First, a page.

Most schools I’ve worked at have a full time student councilor, and those that don’t at least have a part time one who comes in once or twice a week. This is someone to whom the students can talk when they’re feeling overwhelmed by the various pressures of their adolescent lives, such as having to deal with school, parents, friends, crushes, that sort of thing. Very rarely is such a service offered to the teachers. Basically if they are feeling overwhelmed, overstressed, or overworked, then they’re supposed to handle it on their own, which I think seems a little unfair. Teaching is a particularly stressful job, especially for newcomers, and it would be incredibly helpful if they could have someone to talk to when they are having “one of those days.”
Alas, no. In my fifteen years as a teacher, I’ve seen many fresh out of school teachers arrive full of enthusiasm and eager to begin their careers, and then witness their slow decline into misery. The bright-eyed look on their faces at the beginning of the year is gradually replaced by a deer in the headlights stare of bewilderment, as they are eaten alive by their students and offered little to no support from the administration. They thought they wanted to become a teacher because it would mean job security and long breaks and it would be fun to work with kids. But they weren’t prepared for the reality of dealing with a room full of obnoxious and indifferent teenagers, most of whom don’t really want to be there. To use a military term, they wash out.
If you can get past this stage then you can look forward to a long career as a teacher. You develop your own teaching style and methods for managing unruly and disruptive students. You learn to be effective, and inspirational, and learn ways to stimulate your students’ thirst for knowledge. These kinds of skills can only be developed over a long period of time. In teacher training, you study methods of “classroom management,” but pretty much all the education and training you receive is useless once you enter the classroom. I consider myself to be a pretty decent classroom manager, but I still make mistakes from time to time. Sometimes there are students that you just cannot reach, on whom all of your tried and true methods do not work. Those are the students that stamp out the fire that burns within the teacher, the flame that burns with a passion to bestow one of life’s greatest gifts: knowledge.
Unfortunately, once that fire is out, it’s very hard to get it going again. As a teacher, that’s when you’re burnt out. That’s when you have to make a difficult decision, whether to continue to work in this burnt out state, when you are nothing but a tiny wisp of smoke, a shadow of the confident educator you used to be, or you can admit you’re burnt out and you can quit. This is the crossroads at which I find myself now. I’ve had a long and varied career as a teacher, but right now I feel like I’m on a train heading towards Burn Out Bridge. Once I cross it, my career as a teacher will be finished, or at least on hiatus for a while.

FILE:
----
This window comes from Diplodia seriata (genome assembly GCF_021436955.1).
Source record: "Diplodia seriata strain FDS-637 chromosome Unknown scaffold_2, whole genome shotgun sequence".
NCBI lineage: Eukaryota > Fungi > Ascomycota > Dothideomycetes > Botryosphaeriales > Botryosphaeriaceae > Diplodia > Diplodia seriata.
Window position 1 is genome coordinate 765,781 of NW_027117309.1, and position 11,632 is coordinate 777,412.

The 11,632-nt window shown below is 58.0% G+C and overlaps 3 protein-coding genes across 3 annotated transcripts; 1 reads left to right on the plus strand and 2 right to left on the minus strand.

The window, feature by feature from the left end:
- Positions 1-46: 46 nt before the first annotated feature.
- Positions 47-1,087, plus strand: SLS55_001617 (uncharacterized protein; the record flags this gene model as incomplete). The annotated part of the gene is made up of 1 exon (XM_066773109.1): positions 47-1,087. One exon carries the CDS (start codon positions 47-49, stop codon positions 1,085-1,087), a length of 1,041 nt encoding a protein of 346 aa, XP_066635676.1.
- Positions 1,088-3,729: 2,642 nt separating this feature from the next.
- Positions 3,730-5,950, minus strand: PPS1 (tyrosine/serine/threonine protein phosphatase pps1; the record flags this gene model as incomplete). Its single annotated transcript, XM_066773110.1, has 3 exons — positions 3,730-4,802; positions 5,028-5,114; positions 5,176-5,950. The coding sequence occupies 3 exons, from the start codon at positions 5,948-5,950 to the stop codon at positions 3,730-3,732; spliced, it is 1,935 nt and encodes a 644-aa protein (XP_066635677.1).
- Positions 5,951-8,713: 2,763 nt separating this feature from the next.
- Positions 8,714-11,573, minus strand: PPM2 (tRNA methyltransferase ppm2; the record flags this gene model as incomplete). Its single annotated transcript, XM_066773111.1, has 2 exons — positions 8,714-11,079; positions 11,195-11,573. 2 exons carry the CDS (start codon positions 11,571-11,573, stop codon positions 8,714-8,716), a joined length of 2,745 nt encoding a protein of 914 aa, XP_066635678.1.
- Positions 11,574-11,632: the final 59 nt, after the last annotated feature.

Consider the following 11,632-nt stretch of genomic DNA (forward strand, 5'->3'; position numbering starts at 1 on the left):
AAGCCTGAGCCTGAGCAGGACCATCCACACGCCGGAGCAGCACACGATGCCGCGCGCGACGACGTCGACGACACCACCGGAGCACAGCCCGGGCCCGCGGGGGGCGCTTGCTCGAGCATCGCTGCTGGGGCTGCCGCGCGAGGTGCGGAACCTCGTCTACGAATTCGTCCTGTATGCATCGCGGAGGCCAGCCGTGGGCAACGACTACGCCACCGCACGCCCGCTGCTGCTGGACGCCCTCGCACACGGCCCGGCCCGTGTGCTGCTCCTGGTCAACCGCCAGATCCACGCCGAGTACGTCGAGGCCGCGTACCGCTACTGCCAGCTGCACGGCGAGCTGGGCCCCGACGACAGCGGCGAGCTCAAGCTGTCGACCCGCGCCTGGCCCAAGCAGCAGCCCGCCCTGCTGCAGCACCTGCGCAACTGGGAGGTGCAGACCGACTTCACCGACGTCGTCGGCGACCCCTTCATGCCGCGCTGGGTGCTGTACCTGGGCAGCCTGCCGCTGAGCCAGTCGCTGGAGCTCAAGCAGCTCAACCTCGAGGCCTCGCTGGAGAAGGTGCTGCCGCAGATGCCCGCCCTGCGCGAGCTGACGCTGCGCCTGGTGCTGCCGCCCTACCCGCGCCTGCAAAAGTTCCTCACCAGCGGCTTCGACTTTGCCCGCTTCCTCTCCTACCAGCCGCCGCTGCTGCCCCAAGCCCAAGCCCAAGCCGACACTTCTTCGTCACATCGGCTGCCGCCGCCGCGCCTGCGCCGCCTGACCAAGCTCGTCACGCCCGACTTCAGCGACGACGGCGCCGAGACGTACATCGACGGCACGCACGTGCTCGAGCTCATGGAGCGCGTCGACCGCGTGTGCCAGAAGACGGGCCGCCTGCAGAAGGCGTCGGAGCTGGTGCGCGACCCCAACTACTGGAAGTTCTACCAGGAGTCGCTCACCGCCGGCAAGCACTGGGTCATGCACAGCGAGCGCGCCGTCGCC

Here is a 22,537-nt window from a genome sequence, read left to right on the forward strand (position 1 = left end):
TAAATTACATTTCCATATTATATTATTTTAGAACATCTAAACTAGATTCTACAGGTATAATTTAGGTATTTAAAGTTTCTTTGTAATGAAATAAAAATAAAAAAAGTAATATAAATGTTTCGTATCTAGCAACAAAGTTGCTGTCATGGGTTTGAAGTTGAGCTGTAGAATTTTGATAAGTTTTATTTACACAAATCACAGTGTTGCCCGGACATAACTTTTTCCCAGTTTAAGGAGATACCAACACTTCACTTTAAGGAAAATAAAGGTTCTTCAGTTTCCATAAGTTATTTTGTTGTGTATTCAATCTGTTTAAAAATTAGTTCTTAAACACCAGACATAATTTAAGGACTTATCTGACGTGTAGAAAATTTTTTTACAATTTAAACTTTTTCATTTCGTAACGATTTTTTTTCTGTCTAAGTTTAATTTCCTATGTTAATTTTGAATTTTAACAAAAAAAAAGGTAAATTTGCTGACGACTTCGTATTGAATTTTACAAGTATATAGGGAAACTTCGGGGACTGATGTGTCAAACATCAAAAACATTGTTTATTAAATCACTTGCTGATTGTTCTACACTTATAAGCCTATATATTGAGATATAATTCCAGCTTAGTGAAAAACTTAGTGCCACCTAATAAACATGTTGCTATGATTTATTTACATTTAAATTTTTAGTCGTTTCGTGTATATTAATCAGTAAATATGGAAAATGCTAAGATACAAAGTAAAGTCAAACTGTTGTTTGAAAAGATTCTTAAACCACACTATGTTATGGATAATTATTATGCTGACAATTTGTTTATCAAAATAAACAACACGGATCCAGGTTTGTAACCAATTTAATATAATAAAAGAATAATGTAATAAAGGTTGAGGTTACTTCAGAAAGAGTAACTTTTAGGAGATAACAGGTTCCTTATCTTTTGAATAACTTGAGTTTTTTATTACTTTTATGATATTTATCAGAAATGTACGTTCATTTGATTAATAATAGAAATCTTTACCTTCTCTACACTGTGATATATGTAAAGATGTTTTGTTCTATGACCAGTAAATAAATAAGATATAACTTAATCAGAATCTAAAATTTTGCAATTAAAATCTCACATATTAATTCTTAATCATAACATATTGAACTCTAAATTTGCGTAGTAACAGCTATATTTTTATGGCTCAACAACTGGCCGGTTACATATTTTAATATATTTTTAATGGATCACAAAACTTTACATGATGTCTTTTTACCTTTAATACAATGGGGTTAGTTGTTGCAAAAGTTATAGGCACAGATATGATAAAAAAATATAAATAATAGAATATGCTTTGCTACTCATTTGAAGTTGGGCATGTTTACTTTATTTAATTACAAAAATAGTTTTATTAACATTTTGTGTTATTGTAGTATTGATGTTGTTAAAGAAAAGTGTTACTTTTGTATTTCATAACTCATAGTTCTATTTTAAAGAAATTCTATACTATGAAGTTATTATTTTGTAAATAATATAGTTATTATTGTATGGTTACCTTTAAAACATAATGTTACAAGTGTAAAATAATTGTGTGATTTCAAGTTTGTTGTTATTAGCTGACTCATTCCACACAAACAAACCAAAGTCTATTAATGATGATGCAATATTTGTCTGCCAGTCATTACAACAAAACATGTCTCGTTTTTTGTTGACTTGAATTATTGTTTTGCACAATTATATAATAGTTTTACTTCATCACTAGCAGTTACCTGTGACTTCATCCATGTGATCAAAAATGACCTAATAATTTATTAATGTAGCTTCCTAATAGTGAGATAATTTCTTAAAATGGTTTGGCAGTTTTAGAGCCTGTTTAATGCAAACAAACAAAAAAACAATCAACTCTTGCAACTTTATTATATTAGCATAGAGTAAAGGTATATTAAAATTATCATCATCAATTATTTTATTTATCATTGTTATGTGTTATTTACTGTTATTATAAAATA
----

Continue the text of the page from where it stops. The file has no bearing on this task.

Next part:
It isn’t just one or two particularly obnoxious students that are pushing me toward that bridge; it’s a variety of factors, personal and professional. The stress has taken its toll on me, physically. I’ve become overweight and unhealthy. I’ve recently developed a headache that hasn’t gone away for over a month. It might be related to an accident three months ago that resulted in a head injury. I was hit over the head by a malfunctioning railroad crossing boom at the train station, but that’s a story for another time. The doctor said it was more likely a tension headache and he advised me to stop taking pain relievers and try stretching and massage instead, which does actually work, albeit temporarily.
Professionally, I feel overwhelmed and inadequate. I have a teaching credential in one subject only, which is English. Yet, I am teaching four subjects, in three of which I have no credentials, and even though I’ve been assured repeatedly that I’m “doing fine,” I don’t feel confident that I am. The students deserve someone who knows what the hell they are doing, who knows how to teach these subjects, not someone who was asked to teach the subject because there was no one else available. At least the subjects I teach aren’t very crucial ones. They are practical subjects, so I try to make them as interesting and fun as I can, but I know next to nothing about the theoretical content I’m supposed to teach, since I never read most of these subjects, nor have I received any training in how to teach them.
Finally, the school at which I work has recently changed ownership and not all students and staff are entirely on board with it. We chose this school because its name, image, and philosophy all appealed to us. However, that all changed at the beginning of the year. The school that we knew and that we chose over all the others is now gone. It went from being a small neighborhood school to part of a large corporation. Additionally, our principal, the man who hired me last year, resigned because he didn’t agree with the demands placed upon him by the new owners. It’s a lot to take in. We’re still in the “let’s wait and see” phase of the transition, and it’s not a very comfortable place to be.
So here I am, uncertain about whether I want to continue working at this school, or indeed whether I want to continue working as a teacher at all. I don’t want to leave my job, and yet I do. The work is still fun and stimulating, and my colleagues are good people, but I feel that my career as a teacher is nearing its end. I’ve always held firm to the belief that one should only be a teacher as long as one’s heart and mind are completely committed to it. There’s nothing worse than being taught by a sad, overwhelmed, and jaded teacher who crossed that bridge a long time ago.
I feel like I should get off the train before I get there.